The most obvious step—if you’re not on a super budget airline or buying a dreaded Basic Economy fake-out fare, is to pack lighter. I’ve got my own strategies to accomplish this and I have even flown on Allegiant Airlines without paying any baggage fees. It’s not easy, but it can be done. If you don’t have to check a bag, most of the time you can avoid baggage fees. If you do have to check one, flying on Southwest is almost always the best choice. More than 1/3 of respondents said, “I try to avoid airlines that charge for carry-on bags.”

Also, as you’ve probably seen from the mayhem these days during the boarding process, the airlines’ decision to charge for checked bags means nearly every passenger is bringing a carry-on now. So overhead luggage bin space is crammed full on every non-Southwest flight. As the survey revealed, this is a popular reaction to the fees. Nearly 40% said, “I carry on a bag that I would have checked if it were free.”

luggage fees U.S. airlines

If you also make them pay for that carry-on, they’re really going to hate you. More than 42% said, “I try to avoid airlines that charge for carry-on bags.”

People also resort to all kinds of other tactics though, including some underhanded ones. One question asked, “Have you ever lied or engaged in deceitful behavior to try to avoid airline fees?” Around 24% said yes, they had, while another 8.5% said, “I’d be open to it.”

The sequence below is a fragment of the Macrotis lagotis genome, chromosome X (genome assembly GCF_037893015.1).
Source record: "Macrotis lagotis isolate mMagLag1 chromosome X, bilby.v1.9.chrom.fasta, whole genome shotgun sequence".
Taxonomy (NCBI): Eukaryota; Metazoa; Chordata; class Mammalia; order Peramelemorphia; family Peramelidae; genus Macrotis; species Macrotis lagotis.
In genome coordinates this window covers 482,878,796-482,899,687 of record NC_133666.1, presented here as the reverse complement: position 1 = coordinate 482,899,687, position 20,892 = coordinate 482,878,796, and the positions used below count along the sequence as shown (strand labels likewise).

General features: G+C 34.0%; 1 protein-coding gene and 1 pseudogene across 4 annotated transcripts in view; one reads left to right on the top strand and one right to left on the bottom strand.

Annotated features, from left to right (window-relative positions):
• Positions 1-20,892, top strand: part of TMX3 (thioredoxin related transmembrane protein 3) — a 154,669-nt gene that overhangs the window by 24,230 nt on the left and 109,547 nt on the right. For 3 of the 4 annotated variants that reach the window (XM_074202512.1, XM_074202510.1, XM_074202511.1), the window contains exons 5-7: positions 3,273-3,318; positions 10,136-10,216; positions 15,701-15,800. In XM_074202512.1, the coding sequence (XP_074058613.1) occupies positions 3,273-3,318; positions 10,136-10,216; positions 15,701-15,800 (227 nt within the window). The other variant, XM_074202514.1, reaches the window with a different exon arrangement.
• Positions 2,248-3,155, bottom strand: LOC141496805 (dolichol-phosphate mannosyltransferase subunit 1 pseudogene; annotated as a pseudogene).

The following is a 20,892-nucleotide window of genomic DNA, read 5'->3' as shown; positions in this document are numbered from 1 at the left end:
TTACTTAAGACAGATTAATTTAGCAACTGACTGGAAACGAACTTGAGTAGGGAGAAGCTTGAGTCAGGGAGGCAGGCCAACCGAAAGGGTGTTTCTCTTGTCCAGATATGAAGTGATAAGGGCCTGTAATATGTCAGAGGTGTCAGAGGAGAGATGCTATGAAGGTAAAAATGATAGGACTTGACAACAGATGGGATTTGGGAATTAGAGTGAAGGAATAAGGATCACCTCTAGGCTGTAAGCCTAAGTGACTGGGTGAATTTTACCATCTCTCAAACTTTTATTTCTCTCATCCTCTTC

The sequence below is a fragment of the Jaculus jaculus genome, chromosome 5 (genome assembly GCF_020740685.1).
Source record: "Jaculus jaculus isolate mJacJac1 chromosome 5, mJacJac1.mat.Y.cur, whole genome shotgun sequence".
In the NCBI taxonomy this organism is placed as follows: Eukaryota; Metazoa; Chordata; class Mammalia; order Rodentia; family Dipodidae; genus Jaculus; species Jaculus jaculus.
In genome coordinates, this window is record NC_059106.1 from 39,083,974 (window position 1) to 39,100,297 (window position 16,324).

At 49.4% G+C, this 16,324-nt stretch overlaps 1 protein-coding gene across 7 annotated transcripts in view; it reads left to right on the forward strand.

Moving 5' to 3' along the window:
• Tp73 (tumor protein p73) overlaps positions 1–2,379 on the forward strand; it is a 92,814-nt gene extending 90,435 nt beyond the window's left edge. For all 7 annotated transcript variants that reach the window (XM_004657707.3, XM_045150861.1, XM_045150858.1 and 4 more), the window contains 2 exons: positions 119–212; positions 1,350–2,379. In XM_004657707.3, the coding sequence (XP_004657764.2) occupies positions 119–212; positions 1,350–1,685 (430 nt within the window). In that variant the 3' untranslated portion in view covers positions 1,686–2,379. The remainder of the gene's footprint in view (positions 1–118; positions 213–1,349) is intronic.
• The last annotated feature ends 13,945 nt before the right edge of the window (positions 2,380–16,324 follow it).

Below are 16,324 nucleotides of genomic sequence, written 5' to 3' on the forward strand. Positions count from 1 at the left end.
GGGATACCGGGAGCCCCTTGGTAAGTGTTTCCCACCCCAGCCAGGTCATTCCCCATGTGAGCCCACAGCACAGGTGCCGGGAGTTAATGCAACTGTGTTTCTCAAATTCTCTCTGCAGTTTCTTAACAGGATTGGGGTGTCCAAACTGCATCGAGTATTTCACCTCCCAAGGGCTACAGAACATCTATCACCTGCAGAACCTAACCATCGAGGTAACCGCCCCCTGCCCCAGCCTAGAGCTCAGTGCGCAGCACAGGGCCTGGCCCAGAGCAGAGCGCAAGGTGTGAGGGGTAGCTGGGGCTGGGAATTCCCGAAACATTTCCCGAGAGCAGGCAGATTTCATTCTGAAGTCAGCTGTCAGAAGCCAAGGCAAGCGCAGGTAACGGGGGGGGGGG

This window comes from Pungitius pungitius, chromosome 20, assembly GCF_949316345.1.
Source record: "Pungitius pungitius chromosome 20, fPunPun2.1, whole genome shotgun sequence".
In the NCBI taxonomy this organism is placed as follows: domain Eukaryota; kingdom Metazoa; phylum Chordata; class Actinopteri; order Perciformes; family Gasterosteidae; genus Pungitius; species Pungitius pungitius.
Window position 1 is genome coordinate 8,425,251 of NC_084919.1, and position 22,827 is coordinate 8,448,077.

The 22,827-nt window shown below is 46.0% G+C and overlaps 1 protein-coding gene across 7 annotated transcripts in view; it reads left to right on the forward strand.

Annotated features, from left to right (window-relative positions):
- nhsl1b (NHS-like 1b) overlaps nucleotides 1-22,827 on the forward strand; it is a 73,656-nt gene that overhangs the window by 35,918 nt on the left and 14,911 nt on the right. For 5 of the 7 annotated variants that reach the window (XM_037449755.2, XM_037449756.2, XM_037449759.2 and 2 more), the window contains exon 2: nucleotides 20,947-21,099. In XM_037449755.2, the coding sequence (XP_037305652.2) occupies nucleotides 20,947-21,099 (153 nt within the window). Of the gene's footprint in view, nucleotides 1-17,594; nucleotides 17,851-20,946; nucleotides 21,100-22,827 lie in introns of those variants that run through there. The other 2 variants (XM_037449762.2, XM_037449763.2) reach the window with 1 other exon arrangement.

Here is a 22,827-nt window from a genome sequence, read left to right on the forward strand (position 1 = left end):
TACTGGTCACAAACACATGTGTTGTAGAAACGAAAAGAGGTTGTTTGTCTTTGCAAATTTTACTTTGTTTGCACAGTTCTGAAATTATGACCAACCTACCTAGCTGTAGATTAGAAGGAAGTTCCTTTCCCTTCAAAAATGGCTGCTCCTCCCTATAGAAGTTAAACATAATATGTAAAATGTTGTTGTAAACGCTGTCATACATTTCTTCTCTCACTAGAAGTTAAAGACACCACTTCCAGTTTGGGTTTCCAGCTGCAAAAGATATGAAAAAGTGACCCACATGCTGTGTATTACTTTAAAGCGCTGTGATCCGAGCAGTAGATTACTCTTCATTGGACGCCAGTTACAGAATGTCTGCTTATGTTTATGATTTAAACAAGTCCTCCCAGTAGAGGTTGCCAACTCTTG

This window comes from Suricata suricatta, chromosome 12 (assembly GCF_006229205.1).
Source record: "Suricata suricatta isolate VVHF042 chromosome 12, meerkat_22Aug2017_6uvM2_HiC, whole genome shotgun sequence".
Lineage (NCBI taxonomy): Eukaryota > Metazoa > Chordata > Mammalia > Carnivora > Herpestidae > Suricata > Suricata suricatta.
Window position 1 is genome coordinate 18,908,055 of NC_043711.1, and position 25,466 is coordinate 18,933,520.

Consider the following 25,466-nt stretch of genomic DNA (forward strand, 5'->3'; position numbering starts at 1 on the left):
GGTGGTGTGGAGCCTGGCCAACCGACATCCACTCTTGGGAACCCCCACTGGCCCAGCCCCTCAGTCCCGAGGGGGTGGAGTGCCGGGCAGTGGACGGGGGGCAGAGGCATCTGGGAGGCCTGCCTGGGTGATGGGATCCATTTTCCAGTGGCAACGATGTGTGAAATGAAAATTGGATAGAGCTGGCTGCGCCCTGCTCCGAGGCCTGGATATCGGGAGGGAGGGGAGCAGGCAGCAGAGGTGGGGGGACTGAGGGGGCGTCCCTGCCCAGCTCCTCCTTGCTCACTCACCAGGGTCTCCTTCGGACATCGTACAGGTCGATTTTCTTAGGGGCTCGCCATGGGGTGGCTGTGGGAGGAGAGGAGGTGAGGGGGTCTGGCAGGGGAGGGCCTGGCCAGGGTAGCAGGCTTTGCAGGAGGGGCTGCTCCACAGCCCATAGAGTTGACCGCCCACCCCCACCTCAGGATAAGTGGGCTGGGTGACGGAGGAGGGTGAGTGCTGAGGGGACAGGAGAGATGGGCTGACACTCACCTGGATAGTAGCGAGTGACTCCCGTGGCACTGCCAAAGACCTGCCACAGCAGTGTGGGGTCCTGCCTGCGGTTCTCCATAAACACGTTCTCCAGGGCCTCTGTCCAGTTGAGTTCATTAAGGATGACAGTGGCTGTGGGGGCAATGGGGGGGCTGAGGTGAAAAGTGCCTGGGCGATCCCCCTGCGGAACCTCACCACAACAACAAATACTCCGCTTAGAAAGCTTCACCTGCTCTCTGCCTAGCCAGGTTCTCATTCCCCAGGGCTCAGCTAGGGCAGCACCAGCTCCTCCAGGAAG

A Few Ways to Ease the Airline Fees Pain

If you only fly a couple times a year, the only viable solution to this pick-pocketing are to fight it or to give in. If you fight it, then you pack light, fly a better carrier, or find a different way to get to where you’re going. Otherwise, you suck it up and assume the real price of your flight is going to be $70 to $150 more than what the airline first shows you. Assume every price you see is a bait-and-switch and be ready for it.

If you fly more often, you have more options. I have four different airline credit cards, which the average person would think is nuts I’m sure. I easily get more in benefits than what I pay for the annual fee though. That’s because the ones from the three main legacy carriers all give you one checked bag on your flights if you pay with that card, plus they give you priority boarding so you’ll always find overhead bin space. Some also let you check a companion’s bag, so it doesn’t take long to make up for that annual fee.

In addition, the sign-up bonuses they give in mileage can be enough to get you to the other side of the world and back. See details here on several premium cards or follow these links to see the sign-up bonuses from United, Delta, or Southwest (for the points, not the bags).

Some of the premium credit cards will give you a flight credit back you can use for bags. So essentially you’re handing them $450 and they’re handing you back $200. Obviously you want to make sure you’re using the other perks enough to justify the difference.

If you are going to spend four grand or so with one airline, then your loyalty will actually be rewarded. Even then though, you probably won’t get a free checked bag. You have to spend double or triple to get that kind of status. Meanwhile, the hated airline fees will keep coming.

For the most part, loyalty doesn’t pay anymore. Have a calculator ready and figure out the best deal after all fees. Factor in the seat selection scam if you’re a family traveling together. This is the new normal now, unfortunately, so every flight is a fight—between you and the airlines doing everything they can to keep charging you and charging you as you move through the booking process.

How about you? How have you avoided paying hundreds of dollars in extra hated airline fees?


Wednesday 4th of March 2020